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Buffalo Trace Begins Bourbon Pompeii Tours At Its Distillery

A little over a year ago workers at the Buffalo Trace distillery were digging in the foundation of the O.F.C. Building, one of the many buildings on this historic whiskey campus in Kentucky. As they worked they unearthed the foundation—and much more—from the original O.F.C. Distillery built there in 1873. Distillery officials decided to preserve what was discovered, and now are ready to turn it into a tour for visitors.

Bourbon Pompeii
The excavated OFC Room at Buffalo Trace (image via Buffalo Trace)

Officially called the E. H. Taylor Tour, the tour will visit three sites, two of which have not been open to the public for touring previously. Information put out by Buffalo Trace indicates these sites will include:

  • The first stop will visit the Old Taylor House, a small white house built in the 1790s, which is the oldest house in Franklin County. Built by Commodore Richard Taylor, E. H. Taylor’s great-grandfather, the Old Taylor House has been a residence, a small hospital and a laboratory.  After it had sat vacant for a number of years, Buffalo Trace restored it a few years ago and now uses it for internal meeting space.  It has not been open to the public for touring until now.
  • The second stop on the E. H. Taylor Tour will be the much talked about O.F.C. Building, better known by its nick name “Bourbon Pompeii.” This building is a true historic gem in the chronicles of American bourbon distilling, with the original foundation wall built by Taylor in 1869, and then a second foundation Taylor built in 1873 when he set out to build the industry’s first “modern” distillery.  The fermenting vats inside were found intact and date back to 1883.  The foundation and the vats were covered with a cement floor when the building was decommissioned in 1958 and forgotten.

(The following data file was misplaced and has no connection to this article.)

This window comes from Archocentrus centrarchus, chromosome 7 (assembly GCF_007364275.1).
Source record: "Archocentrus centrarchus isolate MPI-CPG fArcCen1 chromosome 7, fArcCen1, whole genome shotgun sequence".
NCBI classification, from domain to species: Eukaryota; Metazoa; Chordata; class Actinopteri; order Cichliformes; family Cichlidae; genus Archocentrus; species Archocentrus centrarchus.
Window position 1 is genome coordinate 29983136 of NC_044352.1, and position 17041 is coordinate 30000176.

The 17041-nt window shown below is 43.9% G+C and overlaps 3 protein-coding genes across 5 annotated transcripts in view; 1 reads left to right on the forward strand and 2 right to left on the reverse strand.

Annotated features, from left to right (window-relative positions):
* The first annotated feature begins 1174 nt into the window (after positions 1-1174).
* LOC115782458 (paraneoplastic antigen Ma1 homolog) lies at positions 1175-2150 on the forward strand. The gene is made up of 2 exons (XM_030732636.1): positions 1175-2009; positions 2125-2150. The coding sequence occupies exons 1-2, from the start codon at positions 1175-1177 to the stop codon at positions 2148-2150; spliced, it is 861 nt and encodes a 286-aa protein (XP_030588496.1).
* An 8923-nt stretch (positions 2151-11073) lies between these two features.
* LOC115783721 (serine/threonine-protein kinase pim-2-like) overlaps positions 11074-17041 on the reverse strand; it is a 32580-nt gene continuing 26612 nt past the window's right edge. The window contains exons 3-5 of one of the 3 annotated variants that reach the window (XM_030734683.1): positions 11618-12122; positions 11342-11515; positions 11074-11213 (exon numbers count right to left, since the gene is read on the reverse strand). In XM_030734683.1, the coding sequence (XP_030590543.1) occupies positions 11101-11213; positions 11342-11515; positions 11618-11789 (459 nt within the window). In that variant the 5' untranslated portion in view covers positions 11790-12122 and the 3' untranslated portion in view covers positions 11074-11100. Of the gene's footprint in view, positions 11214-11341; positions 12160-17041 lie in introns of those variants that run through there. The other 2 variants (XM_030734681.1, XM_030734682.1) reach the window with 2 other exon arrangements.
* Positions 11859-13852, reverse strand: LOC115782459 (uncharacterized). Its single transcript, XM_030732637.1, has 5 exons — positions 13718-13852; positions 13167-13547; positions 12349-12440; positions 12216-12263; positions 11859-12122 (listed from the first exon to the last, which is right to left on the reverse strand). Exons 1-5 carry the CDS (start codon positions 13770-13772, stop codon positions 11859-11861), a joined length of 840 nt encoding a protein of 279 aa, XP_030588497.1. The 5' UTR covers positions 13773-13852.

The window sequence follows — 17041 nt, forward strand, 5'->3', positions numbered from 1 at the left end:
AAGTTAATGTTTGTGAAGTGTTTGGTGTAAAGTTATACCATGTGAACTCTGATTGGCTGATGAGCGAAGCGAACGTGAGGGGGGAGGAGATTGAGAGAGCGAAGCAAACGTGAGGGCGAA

• The third stop on the E. H. Taylor Tour will take guests inside Warehouse “C,” located across from the Visitor Center. This warehouse was built by Taylor in 1884 and is a beautiful brick and limestone structure that holds about 25,000 barrels.  All of the E. H. Taylor, Jr. line of whiskies reside in this warehouse, along with other brands distilled by Buffalo Trace.

This new tour, said to begin August 7th, will run about an hour and is free. It will happen Monday-Friday at 2:30 pm. It is quite an archaeological find Buffalo Trace has on its hands, as far as bourbon making lore goes anyhow, so it is nice to see they are making it available to the public to see at no cost.

5 Sherried Whisky Alternatives

Here are my recommendations for those of you who want something sweet and luscious, but a little different in your glass this year. 

Nino Kilgore-Marchetti

Nino Kilgore-Marchetti is the founder of The Whiskey Wash, an award winning whiskey lifestyle website dedicated to informing and entertaining consumers about whisk(e)y on a global level. As a whisk(e)y journalist, expert and judge he has written about the subject extensively, been interviewed in various media outlets and provided tasting input on many whiskeys at competitions. He also maintains a large private collection of whiskey from which he continually educates his palate on this brown spirit type.

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